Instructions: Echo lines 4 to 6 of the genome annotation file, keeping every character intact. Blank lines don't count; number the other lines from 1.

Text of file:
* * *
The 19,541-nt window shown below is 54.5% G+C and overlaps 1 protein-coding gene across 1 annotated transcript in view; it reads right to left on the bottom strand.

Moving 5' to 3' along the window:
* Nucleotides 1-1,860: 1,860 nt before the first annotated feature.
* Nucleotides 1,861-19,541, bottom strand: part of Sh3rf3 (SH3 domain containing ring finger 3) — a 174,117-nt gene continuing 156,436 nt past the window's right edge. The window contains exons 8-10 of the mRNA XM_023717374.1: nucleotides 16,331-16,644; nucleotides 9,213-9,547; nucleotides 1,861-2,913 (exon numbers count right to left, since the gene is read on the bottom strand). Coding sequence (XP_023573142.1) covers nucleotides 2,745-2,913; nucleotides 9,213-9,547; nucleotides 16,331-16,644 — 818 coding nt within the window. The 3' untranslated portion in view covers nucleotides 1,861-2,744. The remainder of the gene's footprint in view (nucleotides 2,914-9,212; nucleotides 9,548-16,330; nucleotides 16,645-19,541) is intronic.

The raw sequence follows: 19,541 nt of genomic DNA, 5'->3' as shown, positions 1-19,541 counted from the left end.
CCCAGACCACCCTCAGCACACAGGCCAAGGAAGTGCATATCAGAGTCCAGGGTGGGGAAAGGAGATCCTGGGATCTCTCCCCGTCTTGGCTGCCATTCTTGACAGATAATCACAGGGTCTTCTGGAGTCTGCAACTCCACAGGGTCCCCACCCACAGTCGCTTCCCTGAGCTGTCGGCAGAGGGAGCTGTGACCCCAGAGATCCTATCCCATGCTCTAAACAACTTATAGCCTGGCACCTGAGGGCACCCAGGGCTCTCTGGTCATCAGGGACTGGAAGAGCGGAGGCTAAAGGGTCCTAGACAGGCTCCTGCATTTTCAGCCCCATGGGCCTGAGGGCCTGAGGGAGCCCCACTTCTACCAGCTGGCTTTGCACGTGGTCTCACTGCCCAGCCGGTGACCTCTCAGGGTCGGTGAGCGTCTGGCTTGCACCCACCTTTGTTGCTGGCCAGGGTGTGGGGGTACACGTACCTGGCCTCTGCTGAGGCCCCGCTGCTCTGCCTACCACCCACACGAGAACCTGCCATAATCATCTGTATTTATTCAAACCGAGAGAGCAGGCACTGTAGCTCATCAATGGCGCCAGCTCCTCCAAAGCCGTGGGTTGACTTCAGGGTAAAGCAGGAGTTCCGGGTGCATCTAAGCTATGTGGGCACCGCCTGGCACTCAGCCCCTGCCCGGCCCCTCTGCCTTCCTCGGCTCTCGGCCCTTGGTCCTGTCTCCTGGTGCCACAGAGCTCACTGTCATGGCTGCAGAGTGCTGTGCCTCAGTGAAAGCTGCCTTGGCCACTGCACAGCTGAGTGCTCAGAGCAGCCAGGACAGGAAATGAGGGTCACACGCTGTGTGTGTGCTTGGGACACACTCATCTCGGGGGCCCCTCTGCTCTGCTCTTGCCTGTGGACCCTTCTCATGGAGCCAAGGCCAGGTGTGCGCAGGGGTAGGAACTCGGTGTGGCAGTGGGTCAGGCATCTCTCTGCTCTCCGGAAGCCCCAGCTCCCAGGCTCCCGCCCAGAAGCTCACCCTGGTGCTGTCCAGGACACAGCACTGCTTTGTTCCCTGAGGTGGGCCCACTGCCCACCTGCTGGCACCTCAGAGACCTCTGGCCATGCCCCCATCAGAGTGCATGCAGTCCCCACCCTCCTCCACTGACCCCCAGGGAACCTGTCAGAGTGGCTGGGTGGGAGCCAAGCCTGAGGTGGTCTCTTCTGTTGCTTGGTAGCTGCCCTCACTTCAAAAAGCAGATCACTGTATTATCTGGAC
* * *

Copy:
* Nucleotides 1,861-19,541, bottom strand: part of Sh3rf3 (SH3 domain containing ring finger 3) — a 174,117-nt gene continuing 156,436 nt past the window's right edge. The window contains exons 8-10 of the mRNA XM_023717374.1: nucleotides 16,331-16,644; nucleotides 9,213-9,547; nucleotides 1,861-2,913 (exon numbers count right to left, since the gene is read on the bottom strand). Coding sequence (XP_023573142.1) covers nucleotides 2,745-2,913; nucleotides 9,213-9,547; nucleotides 16,331-16,644 — 818 coding nt within the window. The 3' untranslated portion in view covers nucleotides 1,861-2,744. The remainder of the gene's footprint in view (nucleotides 2,914-9,212; nucleotides 9,548-16,330; nucleotides 16,645-19,541) is intronic.

The raw sequence follows: 19,541 nt of genomic DNA, 5'->3' as shown, positions 1-19,541 counted from the left end.
CCCAGACCACCCTCAGCACACAGGCCAAGGAAGTGCATATCAGAGTCCAGGGTGGGGAAAGGAGATCCTGGGATCTCTCCCCGTCTTGGCTGCCATTCTTGACAGATAATCACAGGGTCTTCTGGAGTCTGCAACTCCACAGGGTCCCCACCCACAGTCGCTTCCCTGAGCTGTCGGCAGAGGGAGCTGTGACCCCAGAGATCCTATCCCATGCTCTAAACAACTTATAGCCTGGCACCTGAGGGCACCCAGGGCTCTCTGGTCATCAGGGACTGGAAGAGCGGAGGCTAAAGGGTCCTAGACAGGCTCCTGCATTTTCAGCCCCATGGGCCTGAGGGCCTGAGGGAGCCCCACTTCTACCAGCTGGCTTTGCACGTGGTCTCACTGCCCAGCCGGTGACCTCTCAGGGTCGGTGAGCGTCTGGCTTGCACCCACCTTTGTTGCTGGCCAGGGTGTGGGGGTACACGTACCTGGCCTCTGCTGAGGCCCCGCTGCTCTGCCTACCACCCACACGAGAACCTGCCATAATCATCTGTATTTATTCAAACCGAGAGAGCAGGCACTGTAGCTCATCAATGGCGCCAGCTCCTCCAAAGCCGTGGGTTGACTTCAGGGTAAAGCAGGAGTTCCGGGTGCATCTAAGCTATGTGGGCACCGCCTGGCACTCAGCCCCTGCCCGGCCCCTCTGCCTTCCTCGGCTCTCGGCCCTTGGTCCTGTCTCCTGGTGCCACAGAGCTCACTGTCATGGCTGCAGAGTGCTGTGCCTCAGTGAAAGCTGCCTTGGCCACTGCACAGCTGAGTGCTCAGAGCAGCCAGGACAGGAAATGAGGGTCACACGCTGTGTGTGTGCTTGGGACACACTCATCTCGGGGGCCCCTCTGCTCTGCTCTTGCCTGTGGACCCTTCTCATGGAGCCAAGGCCAGGTGTGCGCAGGGGTAGGAACTCGGTGTGGCAGTGGGTCAGGCATCTCTCTGCTCTCCGGAAGCCCCAGCTCCCAGGCTCCCGCCCAGAAGCTCACCCTGGTGCTGTCCAGGACACAGCACTGCTTTGTTCCCTGAGGTGGGCCCACTGCCCACCTGCTGGCACCTCAGAGACCTCTGGCCATGCCCCCATCAGAGTGCATGCAGTCCCCACCCTCCTCCACTGACCCCCAGGGAACCTGTCAGAGTGGCTGGGTGGGAGCCAAGCCTGAGGTGGTCTCTTCTGTTGCTTGGTAGCTGCCCTCACTTCAAAAAGCAGATCACTGTATTATCTGGAC